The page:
Music therapists can avoid confusion and clarify their work by using professional terms, such as clinical improvisation, drumming improvisation, and group drumming. Music therapy training and drum circle facilitation training are more different than similar and are not interchangeable. Music therapists can differentiate themselves from “drum circle facilitators” by not using the term drum circle in their work, with clients, or business partners. Music therapists can facilitate drum circles outside of their music therapy practice by employing the techniques and skills learned in traditional drumming and clinical improvisation training. Clinical Improvisation training contains adequate and substantial information for any music therapist to effectively design and deliver group drumming experiences to his/her clients.
For more about drumming-based training for music therapists, visit the Music Therapy Drumming website and see my book, The Way of Music – Creating Sound Connections in Music Therapy.
Bruscia, K. (1987). Improvisational Models of music therapy.
Springfield, IL: Charles C. Thomas.
Das, K. (2011). The Way of Music:
Creating sound connections in music therapy. Denton, TX: Sarsen.
Gardstrom, S. (2007) Music therapy improvisation for groups:
Essential leadership competencies. Gilsum, NH: Barcelona.
Wigram, T. (2004). Improvisation: Methods and teachings for clinicians, educators and students. London: Jessica Kingsley.
This 90-minute DVD is THE complete guide for learning HOW TO PLAY the UKULELE.
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With the recent rise in the popularity of drumming over the last 10 to 15 years, there are more and more opportunities to take part in this form of community music making. That’s the good news, but it’s not the only news. There are also some serious health considerations that come along with group drummingand any form of community music making for that matter.
According to a study by the World Health Organization (WHO), Noise Induced Hearing Loss (NIHL) poses a real threat for the health and well-being of people the world over. Although the study focused on sustained levels of noise in the workplace, even temporary exposure to high levels of sound can cause permanent hearing loss. What?
The consequences of noise induced hearing loss include:
- social isolation.
- impaired communication with coworkers and family.
- decreased ability to monitor the work environment.
- increased injuries from impaired communication in isolation.
- anxiety, irritability and decreased self-esteem.
- lost productivity.
- expenses for workers’ compensation and hearing aids.
- tinnitus, or what is often referred to as a ‘ringing’ in the ears.
As the number of musicians in an ensemble increases, the potential for hearing loss also increases. Traditional ‘world music’ drumming ensembles consists of 4 or 5 drummers at the most, with a possible 2 or 3 additional small hand percussionists playing instruments like bells and blocks. The introduction of large format group drumming a.k.a. drum circles, introduces an entirely new challenge when it comes to keeping sound levels at a healthy volume. Drum circles are certainly not the only types of drumming ensembles that can produce high levels of sound. Marching bands and traditional drumming groups can as well.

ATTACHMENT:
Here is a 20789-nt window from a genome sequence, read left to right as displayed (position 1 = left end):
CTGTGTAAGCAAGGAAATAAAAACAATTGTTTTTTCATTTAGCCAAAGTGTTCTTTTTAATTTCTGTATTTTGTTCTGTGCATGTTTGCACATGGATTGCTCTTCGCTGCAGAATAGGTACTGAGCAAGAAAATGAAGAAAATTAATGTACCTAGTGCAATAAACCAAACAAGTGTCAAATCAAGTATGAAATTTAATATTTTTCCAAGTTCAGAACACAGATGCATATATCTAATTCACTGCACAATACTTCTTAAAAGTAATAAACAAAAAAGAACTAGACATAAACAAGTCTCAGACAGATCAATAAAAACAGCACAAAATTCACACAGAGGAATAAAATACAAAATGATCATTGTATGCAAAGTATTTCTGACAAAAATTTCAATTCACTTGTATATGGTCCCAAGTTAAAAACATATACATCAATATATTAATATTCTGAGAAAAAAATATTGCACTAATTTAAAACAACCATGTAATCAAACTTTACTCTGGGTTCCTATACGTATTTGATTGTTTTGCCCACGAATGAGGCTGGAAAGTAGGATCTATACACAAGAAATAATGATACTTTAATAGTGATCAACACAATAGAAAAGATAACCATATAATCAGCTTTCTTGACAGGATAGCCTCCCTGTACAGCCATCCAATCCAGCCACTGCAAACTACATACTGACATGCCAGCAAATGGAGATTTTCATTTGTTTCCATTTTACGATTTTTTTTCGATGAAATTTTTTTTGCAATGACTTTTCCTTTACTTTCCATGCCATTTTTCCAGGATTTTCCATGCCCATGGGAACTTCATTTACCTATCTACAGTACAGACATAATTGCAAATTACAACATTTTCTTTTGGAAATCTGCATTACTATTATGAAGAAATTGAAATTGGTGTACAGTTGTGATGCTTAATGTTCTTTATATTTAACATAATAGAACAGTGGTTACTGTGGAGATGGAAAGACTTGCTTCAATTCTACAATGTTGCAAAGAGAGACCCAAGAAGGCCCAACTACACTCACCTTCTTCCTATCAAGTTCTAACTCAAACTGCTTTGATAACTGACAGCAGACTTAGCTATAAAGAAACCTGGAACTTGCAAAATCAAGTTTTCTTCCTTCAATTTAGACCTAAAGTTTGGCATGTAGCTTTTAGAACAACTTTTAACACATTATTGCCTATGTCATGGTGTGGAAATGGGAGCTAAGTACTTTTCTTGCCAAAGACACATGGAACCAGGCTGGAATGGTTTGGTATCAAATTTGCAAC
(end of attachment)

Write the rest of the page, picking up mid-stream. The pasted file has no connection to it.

At a recent conference, I personally experienced sound levels exceeding 95 dB. these were measured using a decibel meter on my iPhone at a distance of 10 feet outside of a drum circle with an estimated 100 participants. The world health organization studied two types of noise in the workplace, those between 85 and 90 dB and those above 90 dB.
Just how much short term exposure to sound levels over 90 dB might affect the one’s hearing is unclear: however, it is generally agreed that any sustained exposure to sound levels over 90 dB should be avoided. If you don’t carry around a sound meter with you, you can use this general rule of thumb. If it feels like it’s too loud, it probably is. Your physiology is likely adequate to warn you if sound levels become unhealthy. The important thing is that you listen to your body and take action, rather than waiting until it’s too late. What was that you said?
Some things you can do to avoid hearing loss include: using earplugs, moving away from loud instruments and avoiding placing yourself in extremely loud environments. If you are a drummer, musician, teacher or therapist who works in settings where group drumming takes place, you can help to educate your peers and participants as to the potential health risks posed by large group drumming ensembles and take steps to reduce risk.
Keep in mind that most drums and percussion instruments, at least the kind that are commonly used in drum circles, are traditionally played outdoors. Bringing these instruments indoors and increasing the numbers by ten-fold or more, poses unique challenges with regard to health. As my friend and drummer Chrystine Jullian is fond of saying, “Drumming can be a lot like hitting your head against the wall – it feels good when you stop.”
There’s some truth to this statement. Whether you realize it or not, when you expose yourself to sustained high levels of sound, your body experiences a low level of trauma, triggered by a mechanism in your upper spinal column and lower brain called the reticular formation. Because your body reacts to the sound levels as if it were under attack, possibly in an earthquake, thunderstorm, or stampede, certain hormones and endorphins will be released into your bloodstream. One of these may include dopamine, a feel good hormone that is often associated with runner’s high and other activities where the body feels the need to self medicate.
An interesting question that could be explored is: Are the good feelings that drummers often self-report due to the activity of drumming itself, or the result of the body’s natural defense mechanisms protecting it from potential pain?
What we do know, is that if we are all going to continue to enjoy community drumming in large numbers, and indoors, then we must all find a way to preserve and protect our hearing. After all – what good is music making if you can’t enjoy it? Huh? I didn’t catch that last thing you said.
I hope this article has been helpful to you. Please leave your comments and suggestions below.